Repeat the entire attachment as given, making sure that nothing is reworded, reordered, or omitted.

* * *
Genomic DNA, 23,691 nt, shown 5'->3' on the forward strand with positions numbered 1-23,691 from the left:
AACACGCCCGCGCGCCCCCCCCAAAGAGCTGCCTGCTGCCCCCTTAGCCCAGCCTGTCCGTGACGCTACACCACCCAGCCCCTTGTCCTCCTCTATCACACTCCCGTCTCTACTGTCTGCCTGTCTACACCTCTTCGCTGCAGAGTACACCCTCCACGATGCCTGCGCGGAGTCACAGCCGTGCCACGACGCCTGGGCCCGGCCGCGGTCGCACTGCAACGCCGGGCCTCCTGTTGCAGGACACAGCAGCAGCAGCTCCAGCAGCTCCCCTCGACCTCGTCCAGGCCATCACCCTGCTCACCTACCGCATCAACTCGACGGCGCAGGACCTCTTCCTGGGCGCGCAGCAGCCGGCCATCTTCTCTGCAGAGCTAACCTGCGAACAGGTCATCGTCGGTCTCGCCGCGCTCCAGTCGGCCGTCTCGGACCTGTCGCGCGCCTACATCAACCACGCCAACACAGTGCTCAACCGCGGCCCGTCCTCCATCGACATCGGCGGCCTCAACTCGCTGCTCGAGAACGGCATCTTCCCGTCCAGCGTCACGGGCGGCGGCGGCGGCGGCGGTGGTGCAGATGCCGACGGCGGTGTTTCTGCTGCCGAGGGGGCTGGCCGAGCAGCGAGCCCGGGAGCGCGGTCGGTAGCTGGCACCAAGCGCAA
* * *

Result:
Genomic DNA, 23,691 nt, shown 5'->3' on the forward strand with positions numbered 1-23,691 from the left:
AACACGCCCGCGCGCCCCCCCCAAAGAGCTGCCTGCTGCCCCCTTAGCCCAGCCTGTCCGTGACGCTACACCACCCAGCCCCTTGTCCTCCTCTATCACACTCCCGTCTCTACTGTCTGCCTGTCTACACCTCTTCGCTGCAGAGTACACCCTCCACGATGCCTGCGCGGAGTCACAGCCGTGCCACGACGCCTGGGCCCGGCCGCGGTCGCACTGCAACGCCGGGCCTCCTGTTGCAGGACACAGCAGCAGCAGCTCCAGCAGCTCCCCTCGACCTCGTCCAGGCCATCACCCTGCTCACCTACCGCATCAACTCGACGGCGCAGGACCTCTTCCTGGGCGCGCAGCAGCCGGCCATCTTCTCTGCAGAGCTAACCTGCGAACAGGTCATCGTCGGTCTCGCCGCGCTCCAGTCGGCCGTCTCGGACCTGTCGCGCGCCTACATCAACCACGCCAACACAGTGCTCAACCGCGGCCCGTCCTCCATCGACATCGGCGGCCTCAACTCGCTGCTCGAGAACGGCATCTTCCCGTCCAGCGTCACGGGCGGCGGCGGCGGCGGCGGTGGTGCAGATGCCGACGGCGGTGTTTCTGCTGCCGAGGGGGCTGGCCGAGCAGCGAGCCCGGGAGCGCGGTCGGTAGCTGGCACCAAGCGCAA